Wednesday, November 03, 2004

Information For Free II

MelbournePhilosopher

In the last post on this topic, I alluded to the ways in which information might be un-free. It might cost money, or be subject to copyright restrictions. As pointed out, it could also be simply difficult to obtain, available but not publicised, or hidden in background noise. There might also be a restriction on the basis of who is accessing the information.

For the case of philosophical publication in Australia, it is all of the above. Much philosophical writing can be obtained only by the subscription to various professional journals. Those articles are typically not available for re-distribution or re-use in other works. They can be difficult to get - that is you may need to buy a paper copy, or access it via a library system. They are often not listed on general philosophy sites (such as University websites) and must be found by careful searching. In the amateur league, so much philosophical writing is uninformed and clumsy re-hashes of topics with a wealth of quality information available if you know where to look. Some writing is restricted to subscribers to journals, by level of education, membership of clubs or registration to a website.

It's a miracle anyone knows anything about it at all.

It is a goal of mine to bring down at least some of these barriers, in order to foster the propagation of knowledge. Because I believe that thinking well can improve your life, and that studying philosophy can help you frame your own questions, I would like to see it more widely known as such.

Some kinds of information - for example scientific research - flourish best in a research environment, sponsored by government and industry. The rewards are circulated throughout society through economic markets, providing an improvement to everyone's lives. The market is an efficient mechanism for propagating this kind of knowledge.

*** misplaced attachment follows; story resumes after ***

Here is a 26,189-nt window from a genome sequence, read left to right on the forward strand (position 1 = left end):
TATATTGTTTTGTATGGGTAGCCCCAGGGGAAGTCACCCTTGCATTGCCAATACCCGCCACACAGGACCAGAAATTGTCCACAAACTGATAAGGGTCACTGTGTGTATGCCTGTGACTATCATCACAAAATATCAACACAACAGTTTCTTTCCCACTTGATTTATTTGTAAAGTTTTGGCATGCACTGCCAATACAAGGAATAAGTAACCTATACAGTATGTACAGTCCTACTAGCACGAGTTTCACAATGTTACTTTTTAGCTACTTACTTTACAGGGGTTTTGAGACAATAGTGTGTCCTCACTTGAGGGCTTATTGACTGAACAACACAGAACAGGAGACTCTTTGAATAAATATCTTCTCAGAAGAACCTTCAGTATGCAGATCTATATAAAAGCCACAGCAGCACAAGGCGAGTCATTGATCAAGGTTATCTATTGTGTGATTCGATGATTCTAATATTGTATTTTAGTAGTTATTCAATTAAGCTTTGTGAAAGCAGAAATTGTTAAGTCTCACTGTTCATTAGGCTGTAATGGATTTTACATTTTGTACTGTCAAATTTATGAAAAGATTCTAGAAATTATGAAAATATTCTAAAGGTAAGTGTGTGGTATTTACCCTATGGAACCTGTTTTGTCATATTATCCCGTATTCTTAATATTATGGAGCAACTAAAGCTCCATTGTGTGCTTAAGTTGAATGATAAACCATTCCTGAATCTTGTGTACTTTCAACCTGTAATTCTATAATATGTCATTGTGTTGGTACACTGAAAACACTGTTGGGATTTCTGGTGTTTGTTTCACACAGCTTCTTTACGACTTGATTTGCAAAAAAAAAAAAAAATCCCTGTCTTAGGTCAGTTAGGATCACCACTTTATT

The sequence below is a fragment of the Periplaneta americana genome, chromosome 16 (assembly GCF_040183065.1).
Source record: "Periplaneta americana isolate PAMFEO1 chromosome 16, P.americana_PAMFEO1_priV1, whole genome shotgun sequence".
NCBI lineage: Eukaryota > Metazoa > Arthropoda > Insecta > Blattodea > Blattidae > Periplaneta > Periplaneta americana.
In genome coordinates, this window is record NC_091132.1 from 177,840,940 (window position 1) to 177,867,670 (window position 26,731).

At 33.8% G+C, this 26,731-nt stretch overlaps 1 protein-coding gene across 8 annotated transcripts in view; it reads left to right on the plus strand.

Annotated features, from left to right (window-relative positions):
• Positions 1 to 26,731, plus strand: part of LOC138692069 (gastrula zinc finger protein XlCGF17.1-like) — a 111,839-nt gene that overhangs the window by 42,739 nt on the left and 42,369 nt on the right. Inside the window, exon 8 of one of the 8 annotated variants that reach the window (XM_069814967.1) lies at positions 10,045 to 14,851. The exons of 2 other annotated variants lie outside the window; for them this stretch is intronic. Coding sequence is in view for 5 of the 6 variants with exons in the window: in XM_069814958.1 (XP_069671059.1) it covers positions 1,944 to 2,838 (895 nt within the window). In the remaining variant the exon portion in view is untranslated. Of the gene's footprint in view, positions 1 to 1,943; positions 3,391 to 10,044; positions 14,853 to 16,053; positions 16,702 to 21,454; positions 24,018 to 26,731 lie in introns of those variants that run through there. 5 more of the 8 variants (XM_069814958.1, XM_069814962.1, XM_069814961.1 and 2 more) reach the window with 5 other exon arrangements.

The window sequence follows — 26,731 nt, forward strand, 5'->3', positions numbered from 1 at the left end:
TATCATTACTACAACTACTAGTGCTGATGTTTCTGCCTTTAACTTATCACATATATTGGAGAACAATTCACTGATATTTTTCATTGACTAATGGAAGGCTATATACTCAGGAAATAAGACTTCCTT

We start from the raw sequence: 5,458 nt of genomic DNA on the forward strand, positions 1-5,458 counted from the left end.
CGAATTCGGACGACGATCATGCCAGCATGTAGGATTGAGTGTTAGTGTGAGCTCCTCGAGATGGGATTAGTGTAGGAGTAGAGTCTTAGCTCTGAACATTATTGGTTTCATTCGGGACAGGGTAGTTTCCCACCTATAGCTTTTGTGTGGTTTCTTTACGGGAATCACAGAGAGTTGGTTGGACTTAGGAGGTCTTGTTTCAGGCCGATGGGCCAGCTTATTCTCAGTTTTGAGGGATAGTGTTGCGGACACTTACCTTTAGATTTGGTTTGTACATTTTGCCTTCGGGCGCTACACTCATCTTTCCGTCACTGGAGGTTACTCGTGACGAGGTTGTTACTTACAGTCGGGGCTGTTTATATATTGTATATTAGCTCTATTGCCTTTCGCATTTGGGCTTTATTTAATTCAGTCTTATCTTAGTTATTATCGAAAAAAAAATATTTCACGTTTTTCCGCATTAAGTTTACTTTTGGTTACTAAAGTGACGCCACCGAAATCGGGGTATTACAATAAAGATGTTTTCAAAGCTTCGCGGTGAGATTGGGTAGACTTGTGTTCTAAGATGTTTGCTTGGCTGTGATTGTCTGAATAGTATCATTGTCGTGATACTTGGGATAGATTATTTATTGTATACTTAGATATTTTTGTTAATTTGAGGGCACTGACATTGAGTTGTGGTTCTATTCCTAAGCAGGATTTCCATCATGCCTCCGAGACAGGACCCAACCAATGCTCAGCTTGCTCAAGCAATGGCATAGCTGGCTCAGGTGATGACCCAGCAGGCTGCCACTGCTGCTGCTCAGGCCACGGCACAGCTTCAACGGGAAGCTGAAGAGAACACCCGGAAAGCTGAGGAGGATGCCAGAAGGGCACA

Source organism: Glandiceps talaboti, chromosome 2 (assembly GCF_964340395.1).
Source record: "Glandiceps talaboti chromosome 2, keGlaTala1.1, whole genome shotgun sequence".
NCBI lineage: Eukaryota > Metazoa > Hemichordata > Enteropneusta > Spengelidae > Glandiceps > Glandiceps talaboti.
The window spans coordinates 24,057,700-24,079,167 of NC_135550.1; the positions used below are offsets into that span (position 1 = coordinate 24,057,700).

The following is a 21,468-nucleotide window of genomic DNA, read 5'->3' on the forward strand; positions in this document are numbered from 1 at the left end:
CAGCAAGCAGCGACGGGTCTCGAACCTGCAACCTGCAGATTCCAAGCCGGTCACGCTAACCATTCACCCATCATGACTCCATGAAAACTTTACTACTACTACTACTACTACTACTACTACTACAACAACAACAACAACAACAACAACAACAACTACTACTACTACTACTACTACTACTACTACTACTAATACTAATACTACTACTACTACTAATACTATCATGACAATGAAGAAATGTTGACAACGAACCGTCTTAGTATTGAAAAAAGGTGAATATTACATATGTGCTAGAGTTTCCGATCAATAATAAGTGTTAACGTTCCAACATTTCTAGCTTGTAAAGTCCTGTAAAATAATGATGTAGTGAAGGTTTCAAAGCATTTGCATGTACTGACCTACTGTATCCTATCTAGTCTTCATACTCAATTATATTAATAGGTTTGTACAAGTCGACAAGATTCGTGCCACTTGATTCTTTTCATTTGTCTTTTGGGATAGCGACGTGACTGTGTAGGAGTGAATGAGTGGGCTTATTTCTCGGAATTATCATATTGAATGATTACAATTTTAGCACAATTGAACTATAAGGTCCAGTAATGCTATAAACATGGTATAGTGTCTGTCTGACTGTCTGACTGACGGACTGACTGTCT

However, philosophical content is different. It is not alone - religious, political and personal information also falls to some extent into the same category. What makes it different is its unrealised potential to improve mental life. Because it is so well hidden, the benefits of philosophical thought are not recognised - it is thought of as being essentially impractical, a discipline of irrelevant questions.

Ignoring the philosophical history of all human knowledge and looking only on the direction of modern philosophy as being primarily metaphysical, you could be forgiven for finding some of the subject matter to have little bearing on your life. However, for people in unusual situations may often find these same subtleties to be the very center around which their universe is turning. Equipping individuals in crises with the ability to see the nature of their issues properly will allow them to better reach the only human goal - happiness.

It is for this reason that unlike other kinds of saleable research, philosophy's benefit is derived only when it is diffused throughout society. Rather than being more valuable when scarce, philosophical knowledge is drastically more valuable when it is shared. If two people distrust eachother, both lose. By sharing and understanding eachother in a well-thought-out way, it is possible for all to gain.

Choosing philosophy as a form of employment is to subject yourself to maximising your benefit under the existing system. However, everyone in the system would win by a more free flow of information between academics and with the public.

Dealing with the problems of making this so is a tough challenge, one which I will talk through in another installment of "Information For Free".

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